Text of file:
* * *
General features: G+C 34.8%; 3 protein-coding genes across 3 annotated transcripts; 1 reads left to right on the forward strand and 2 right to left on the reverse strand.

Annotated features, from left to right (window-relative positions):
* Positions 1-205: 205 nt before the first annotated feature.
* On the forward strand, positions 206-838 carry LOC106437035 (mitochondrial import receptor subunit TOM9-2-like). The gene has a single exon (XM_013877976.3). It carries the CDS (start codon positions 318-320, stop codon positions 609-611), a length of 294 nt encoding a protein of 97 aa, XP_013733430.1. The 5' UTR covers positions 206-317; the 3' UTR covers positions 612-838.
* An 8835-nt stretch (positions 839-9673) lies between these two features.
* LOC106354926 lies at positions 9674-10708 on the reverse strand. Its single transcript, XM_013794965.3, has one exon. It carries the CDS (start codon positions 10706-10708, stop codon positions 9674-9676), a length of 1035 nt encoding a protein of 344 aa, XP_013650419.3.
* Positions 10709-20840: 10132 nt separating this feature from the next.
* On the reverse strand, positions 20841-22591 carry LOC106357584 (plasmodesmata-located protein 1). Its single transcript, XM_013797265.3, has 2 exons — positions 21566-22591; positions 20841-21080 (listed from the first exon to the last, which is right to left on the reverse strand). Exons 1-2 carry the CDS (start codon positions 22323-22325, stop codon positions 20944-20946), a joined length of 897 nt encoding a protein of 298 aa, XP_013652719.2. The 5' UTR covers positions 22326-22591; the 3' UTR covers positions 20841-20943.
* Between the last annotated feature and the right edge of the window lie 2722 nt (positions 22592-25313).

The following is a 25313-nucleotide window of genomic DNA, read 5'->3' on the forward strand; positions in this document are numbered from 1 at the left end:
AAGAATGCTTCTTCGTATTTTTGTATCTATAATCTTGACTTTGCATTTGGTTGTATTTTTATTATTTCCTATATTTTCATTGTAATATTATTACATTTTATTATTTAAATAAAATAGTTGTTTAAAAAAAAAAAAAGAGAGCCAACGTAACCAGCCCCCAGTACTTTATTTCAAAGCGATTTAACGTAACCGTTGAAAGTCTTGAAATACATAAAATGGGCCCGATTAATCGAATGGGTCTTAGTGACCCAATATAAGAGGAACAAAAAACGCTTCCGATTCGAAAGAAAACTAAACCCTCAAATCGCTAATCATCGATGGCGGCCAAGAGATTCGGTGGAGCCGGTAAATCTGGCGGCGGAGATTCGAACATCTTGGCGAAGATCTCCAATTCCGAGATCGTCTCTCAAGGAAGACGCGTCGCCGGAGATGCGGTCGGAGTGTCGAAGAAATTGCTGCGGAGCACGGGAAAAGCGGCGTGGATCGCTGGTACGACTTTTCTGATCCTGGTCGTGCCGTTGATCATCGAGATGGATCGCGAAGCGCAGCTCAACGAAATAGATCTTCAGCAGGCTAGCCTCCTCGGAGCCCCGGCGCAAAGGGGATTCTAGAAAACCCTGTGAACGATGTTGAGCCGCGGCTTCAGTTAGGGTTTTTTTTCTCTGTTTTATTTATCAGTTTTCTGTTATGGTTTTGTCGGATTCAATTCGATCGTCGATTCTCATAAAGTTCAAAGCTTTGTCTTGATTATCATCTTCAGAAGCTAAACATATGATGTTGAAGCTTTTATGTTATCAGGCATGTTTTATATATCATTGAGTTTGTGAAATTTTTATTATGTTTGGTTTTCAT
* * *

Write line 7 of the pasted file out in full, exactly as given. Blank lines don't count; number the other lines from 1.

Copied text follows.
* Positions 10709-20840: 10132 nt separating this feature from the next.